It is well known that due to the uneven distribution of cones in the human retina, we have sharp vision only in the central (fovea) region. The angular span of this region is tiny, just about 1 degree^2. In comparison, the angular span of a TV set watched from 4x screen heights is over 250 degrees^2. This observation implies that using eye-tracking for video compression offers enormous potential. If the encoder can instantaneously know which spot (1degree^2 patch) is visible, only information in that spot will need to be encoded and transmitted. Up to 2 orders of magnitude savings in bandwidth may be attainable!
This idea has been known, at least, since Bernd Girod’s paper “Eye movements and coding of video sequences,” published in 1988. Many additional works have followed, proposing various variants of implementations of gaze-based video coding systems. Even special classes of compression techniques called foveated video coding or region-of-interest (ROI)-based video coding have appeared, motivated by this application. However, most early attempts to build complete systems based on this idea were unsuccessful. The key reasons were the long network delays observed in the 1990s and 2000s – years when this idea was studied most extensively. But things have changed since.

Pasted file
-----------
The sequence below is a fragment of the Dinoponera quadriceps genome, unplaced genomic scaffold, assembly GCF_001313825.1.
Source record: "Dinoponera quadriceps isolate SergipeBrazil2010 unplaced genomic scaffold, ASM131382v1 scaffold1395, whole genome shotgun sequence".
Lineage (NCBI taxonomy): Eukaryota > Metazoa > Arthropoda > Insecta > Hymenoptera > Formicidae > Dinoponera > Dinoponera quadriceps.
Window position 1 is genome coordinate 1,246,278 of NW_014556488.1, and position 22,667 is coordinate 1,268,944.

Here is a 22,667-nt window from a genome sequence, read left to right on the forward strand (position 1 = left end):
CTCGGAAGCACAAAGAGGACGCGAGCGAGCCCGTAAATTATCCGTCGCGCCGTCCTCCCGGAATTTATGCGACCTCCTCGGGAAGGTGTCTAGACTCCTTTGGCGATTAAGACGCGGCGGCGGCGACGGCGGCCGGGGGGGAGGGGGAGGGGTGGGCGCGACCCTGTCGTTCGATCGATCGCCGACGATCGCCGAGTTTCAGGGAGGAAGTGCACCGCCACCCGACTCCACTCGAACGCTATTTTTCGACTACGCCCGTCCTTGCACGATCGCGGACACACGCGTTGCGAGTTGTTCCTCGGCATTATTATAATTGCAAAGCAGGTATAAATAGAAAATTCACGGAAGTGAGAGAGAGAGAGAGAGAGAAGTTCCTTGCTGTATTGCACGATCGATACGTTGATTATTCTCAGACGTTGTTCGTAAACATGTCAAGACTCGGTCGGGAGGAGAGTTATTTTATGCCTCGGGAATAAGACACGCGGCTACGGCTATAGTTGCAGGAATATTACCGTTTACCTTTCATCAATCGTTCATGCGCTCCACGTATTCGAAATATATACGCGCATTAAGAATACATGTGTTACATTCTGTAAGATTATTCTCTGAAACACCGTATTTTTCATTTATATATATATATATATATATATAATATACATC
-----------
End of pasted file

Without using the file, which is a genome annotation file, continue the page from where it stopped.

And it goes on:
In this talk, I first briefly survey some basic principles (retinal eccentricity, eye movement types, and related statistics) and some key previous studies/results. I will then derive an equation explaining the relationship between network delay and bandwidth savings that may be achievable by gaze tracking. Then, I will switch the attention to modern-era mobile wireless networks – 5G and Wi-Fi 6 / 802.11ax – and discuss delays currently achievable in direct links to user devices and in cases of device-to-device communication in the same cell (or over the same WiFI access network), as well as in cases of data transmissions involving 5G core networks.